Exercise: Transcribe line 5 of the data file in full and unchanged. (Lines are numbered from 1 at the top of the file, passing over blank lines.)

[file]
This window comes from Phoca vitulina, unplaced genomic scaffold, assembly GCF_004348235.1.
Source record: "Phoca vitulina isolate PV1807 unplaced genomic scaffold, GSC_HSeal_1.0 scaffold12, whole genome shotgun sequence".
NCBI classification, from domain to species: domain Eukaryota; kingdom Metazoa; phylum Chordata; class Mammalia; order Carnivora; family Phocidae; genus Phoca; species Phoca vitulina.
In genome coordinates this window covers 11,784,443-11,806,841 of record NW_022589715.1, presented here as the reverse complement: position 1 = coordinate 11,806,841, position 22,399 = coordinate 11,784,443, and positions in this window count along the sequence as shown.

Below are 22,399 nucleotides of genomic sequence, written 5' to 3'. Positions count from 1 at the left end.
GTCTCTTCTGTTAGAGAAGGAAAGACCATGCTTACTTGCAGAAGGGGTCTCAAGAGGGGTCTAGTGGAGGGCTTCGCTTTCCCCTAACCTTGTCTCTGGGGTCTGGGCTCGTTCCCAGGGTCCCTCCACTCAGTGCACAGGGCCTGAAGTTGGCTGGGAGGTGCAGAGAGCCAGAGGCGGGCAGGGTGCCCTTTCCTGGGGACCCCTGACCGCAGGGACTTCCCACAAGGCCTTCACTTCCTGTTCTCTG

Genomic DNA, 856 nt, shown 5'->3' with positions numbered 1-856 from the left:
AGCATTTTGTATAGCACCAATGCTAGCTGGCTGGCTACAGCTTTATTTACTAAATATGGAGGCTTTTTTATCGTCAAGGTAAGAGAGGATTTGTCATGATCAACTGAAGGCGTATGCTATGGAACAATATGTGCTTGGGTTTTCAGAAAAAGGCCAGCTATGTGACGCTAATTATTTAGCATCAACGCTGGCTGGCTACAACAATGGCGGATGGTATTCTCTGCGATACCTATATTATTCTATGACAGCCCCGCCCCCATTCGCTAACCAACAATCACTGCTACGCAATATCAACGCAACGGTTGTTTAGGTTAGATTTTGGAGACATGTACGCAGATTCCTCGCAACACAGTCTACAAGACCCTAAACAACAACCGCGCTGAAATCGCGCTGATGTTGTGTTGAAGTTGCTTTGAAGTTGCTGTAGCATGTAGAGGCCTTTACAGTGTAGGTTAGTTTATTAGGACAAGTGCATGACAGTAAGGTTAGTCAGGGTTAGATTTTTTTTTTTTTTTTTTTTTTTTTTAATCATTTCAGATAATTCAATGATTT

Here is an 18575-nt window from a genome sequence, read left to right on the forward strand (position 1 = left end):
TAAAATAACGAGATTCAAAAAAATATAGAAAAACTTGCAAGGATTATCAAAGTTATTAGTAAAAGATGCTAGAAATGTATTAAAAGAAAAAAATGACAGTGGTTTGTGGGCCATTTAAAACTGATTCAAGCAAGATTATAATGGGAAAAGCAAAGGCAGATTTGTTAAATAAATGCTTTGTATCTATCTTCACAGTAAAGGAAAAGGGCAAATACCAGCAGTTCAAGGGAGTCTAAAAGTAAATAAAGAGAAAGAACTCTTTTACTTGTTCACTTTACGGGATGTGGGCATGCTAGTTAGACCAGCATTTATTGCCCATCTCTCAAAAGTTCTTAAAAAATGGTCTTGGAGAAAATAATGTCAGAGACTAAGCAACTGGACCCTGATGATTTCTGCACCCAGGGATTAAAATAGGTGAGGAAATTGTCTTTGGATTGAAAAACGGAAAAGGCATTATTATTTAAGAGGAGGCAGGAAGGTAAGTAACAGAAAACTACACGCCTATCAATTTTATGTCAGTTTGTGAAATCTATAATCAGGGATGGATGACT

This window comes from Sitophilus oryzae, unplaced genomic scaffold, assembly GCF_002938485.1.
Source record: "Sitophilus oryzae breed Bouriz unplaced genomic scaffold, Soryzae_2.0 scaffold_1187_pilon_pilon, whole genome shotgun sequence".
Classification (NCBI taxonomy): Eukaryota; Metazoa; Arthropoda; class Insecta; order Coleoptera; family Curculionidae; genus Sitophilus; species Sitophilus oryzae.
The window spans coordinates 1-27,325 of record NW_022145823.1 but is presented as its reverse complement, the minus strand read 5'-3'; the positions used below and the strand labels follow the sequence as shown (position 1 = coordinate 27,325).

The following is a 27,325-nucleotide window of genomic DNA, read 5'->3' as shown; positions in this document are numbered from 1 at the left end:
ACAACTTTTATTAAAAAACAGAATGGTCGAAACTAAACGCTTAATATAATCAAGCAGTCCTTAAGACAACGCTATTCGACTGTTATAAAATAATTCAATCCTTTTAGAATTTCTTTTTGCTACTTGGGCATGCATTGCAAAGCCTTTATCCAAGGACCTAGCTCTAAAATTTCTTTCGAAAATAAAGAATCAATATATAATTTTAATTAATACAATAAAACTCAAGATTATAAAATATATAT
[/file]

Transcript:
Below are 22,399 nucleotides of genomic sequence, written 5' to 3'. Positions count from 1 at the left end.